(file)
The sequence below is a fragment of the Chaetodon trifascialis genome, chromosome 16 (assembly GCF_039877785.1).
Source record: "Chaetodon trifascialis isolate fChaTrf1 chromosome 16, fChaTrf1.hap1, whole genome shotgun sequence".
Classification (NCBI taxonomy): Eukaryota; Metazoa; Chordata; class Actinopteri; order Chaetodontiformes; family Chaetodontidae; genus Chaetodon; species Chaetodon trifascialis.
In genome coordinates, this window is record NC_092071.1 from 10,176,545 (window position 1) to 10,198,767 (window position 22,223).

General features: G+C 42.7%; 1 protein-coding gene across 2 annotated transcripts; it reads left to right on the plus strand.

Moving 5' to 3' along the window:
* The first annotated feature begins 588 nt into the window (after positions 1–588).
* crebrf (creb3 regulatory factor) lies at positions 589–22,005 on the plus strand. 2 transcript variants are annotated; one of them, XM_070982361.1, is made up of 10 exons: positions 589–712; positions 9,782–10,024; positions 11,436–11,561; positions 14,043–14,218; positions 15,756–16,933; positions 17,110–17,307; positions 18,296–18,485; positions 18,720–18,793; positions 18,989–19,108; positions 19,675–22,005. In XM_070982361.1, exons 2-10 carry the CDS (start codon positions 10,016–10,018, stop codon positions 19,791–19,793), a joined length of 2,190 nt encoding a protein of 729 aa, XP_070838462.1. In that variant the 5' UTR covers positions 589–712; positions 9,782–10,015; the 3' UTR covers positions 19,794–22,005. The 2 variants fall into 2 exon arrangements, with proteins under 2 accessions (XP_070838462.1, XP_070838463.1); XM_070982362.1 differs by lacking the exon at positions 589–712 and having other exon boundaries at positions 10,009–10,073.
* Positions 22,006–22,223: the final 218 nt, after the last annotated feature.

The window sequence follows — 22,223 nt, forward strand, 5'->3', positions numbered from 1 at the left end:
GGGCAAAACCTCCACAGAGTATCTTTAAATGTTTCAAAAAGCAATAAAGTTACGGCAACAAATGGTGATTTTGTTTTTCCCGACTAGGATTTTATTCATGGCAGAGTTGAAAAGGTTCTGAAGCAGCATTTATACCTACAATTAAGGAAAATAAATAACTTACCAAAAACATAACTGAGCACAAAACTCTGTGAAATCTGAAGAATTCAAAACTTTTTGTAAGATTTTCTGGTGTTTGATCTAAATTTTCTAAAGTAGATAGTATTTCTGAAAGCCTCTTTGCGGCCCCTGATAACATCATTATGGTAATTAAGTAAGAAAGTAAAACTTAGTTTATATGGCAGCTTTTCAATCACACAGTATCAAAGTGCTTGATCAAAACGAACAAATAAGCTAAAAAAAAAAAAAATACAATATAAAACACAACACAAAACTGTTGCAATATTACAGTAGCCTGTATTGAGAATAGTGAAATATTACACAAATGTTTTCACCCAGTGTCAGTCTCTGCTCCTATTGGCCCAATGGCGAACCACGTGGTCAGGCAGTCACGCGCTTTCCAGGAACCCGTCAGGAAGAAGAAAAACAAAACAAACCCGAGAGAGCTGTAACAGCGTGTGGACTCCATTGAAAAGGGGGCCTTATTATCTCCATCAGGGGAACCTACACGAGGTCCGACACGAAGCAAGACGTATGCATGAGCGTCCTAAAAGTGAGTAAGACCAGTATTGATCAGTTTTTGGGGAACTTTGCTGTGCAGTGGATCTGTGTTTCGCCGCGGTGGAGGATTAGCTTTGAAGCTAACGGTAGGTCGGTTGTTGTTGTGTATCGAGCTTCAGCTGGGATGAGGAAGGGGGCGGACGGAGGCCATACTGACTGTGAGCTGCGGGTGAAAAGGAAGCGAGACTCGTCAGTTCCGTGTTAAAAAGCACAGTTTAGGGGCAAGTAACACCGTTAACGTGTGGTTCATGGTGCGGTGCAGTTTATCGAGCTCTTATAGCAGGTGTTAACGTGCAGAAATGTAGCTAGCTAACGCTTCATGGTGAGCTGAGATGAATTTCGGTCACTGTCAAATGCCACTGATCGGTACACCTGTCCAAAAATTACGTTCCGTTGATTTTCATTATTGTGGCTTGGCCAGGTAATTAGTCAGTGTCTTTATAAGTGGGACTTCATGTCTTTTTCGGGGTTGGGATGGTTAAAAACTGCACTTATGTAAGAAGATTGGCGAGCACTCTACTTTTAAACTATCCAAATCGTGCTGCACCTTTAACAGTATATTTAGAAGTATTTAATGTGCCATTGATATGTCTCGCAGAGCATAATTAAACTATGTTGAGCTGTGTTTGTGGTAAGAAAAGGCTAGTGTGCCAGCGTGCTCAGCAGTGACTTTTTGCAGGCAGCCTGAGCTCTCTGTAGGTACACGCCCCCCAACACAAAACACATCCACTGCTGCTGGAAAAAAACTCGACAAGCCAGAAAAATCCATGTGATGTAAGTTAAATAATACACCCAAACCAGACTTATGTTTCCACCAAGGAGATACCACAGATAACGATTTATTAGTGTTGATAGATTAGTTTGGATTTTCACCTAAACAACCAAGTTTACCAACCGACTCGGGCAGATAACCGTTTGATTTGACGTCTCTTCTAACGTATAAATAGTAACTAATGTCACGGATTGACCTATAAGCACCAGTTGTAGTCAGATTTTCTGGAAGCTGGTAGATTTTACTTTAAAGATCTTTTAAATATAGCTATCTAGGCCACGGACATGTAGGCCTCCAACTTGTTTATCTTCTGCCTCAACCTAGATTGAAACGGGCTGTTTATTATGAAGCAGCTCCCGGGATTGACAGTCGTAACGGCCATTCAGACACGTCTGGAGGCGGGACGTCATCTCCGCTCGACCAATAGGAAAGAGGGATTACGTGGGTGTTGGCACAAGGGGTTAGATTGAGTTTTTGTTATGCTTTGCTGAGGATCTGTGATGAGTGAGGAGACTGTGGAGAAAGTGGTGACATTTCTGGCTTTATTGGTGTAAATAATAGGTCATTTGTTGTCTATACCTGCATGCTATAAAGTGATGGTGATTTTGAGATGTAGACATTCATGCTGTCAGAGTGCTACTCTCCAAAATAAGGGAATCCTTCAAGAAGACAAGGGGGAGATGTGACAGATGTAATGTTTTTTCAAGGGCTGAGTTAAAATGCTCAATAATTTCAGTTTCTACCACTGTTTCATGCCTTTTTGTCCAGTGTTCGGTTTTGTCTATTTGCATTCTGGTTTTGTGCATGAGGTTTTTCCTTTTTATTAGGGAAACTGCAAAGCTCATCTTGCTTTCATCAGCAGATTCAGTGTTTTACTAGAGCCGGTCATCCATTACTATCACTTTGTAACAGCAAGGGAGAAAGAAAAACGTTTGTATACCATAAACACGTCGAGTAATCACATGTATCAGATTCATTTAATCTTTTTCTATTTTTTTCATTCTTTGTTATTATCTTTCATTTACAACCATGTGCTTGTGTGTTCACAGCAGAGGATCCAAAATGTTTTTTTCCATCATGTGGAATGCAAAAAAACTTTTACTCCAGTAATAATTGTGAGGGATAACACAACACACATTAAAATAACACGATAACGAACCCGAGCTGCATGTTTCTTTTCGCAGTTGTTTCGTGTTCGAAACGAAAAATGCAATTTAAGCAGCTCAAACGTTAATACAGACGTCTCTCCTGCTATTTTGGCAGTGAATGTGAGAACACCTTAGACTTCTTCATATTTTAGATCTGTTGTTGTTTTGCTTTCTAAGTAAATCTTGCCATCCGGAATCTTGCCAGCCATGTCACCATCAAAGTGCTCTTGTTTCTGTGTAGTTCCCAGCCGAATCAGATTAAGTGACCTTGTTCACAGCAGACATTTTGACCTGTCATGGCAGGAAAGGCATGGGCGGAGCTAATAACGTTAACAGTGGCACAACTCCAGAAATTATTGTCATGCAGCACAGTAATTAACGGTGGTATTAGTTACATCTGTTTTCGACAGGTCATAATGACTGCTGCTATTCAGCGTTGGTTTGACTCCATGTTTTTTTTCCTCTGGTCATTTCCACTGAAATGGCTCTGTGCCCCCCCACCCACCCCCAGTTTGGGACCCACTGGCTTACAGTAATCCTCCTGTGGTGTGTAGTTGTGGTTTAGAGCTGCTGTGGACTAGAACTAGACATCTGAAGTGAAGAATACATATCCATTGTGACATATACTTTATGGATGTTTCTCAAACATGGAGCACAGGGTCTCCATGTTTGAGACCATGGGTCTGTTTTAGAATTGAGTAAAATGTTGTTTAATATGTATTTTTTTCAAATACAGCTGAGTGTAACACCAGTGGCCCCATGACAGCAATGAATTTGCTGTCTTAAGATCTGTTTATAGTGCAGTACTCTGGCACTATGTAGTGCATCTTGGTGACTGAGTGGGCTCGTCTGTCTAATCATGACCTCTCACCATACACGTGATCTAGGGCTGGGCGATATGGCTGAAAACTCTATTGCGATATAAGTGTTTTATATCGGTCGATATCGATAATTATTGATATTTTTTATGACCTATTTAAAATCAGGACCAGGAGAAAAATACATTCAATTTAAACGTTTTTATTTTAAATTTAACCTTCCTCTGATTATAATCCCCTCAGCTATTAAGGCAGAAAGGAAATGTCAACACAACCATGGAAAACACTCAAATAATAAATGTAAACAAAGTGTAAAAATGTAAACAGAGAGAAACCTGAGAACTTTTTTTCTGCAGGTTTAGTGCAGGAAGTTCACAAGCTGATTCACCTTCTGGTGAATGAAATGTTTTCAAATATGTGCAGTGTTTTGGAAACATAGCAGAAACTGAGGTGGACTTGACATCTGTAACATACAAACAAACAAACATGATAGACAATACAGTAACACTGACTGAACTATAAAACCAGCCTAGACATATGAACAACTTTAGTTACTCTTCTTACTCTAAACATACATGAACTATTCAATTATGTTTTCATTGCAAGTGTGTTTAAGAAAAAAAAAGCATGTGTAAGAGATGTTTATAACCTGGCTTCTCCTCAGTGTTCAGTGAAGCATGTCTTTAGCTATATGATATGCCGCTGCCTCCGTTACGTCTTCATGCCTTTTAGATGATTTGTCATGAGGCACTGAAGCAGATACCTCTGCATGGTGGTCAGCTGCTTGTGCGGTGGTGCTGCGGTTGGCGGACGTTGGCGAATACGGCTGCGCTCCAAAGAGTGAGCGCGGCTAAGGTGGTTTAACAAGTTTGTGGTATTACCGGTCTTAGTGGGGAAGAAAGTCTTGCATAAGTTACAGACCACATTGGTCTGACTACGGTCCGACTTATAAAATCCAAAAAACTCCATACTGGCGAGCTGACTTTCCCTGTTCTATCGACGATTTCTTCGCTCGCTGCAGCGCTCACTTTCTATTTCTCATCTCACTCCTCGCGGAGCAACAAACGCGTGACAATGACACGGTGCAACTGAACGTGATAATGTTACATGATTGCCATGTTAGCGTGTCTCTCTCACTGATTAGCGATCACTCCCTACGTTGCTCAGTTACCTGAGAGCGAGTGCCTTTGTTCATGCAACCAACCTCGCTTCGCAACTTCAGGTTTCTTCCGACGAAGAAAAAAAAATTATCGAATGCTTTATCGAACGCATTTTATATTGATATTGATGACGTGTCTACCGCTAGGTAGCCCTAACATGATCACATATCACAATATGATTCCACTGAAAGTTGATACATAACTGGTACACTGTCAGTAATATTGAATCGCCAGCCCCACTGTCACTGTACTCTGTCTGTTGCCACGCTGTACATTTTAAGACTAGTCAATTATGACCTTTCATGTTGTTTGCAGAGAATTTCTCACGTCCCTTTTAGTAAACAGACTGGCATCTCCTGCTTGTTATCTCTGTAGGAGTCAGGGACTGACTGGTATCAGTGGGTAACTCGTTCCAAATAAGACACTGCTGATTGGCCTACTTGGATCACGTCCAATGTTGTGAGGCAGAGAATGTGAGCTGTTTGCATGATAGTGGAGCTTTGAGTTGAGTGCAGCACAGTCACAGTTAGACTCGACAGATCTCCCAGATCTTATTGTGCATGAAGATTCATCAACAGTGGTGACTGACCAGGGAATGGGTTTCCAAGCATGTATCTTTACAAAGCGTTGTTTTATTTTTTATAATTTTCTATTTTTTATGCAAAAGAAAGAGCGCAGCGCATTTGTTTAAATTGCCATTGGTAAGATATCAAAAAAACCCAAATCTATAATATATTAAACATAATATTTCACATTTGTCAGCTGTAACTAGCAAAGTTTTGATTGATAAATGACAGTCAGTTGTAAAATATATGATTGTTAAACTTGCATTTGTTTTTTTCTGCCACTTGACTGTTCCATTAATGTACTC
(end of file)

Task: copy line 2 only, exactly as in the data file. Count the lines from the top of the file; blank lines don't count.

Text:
Source record: "Chaetodon trifascialis isolate fChaTrf1 chromosome 16, fChaTrf1.hap1, whole genome shotgun sequence".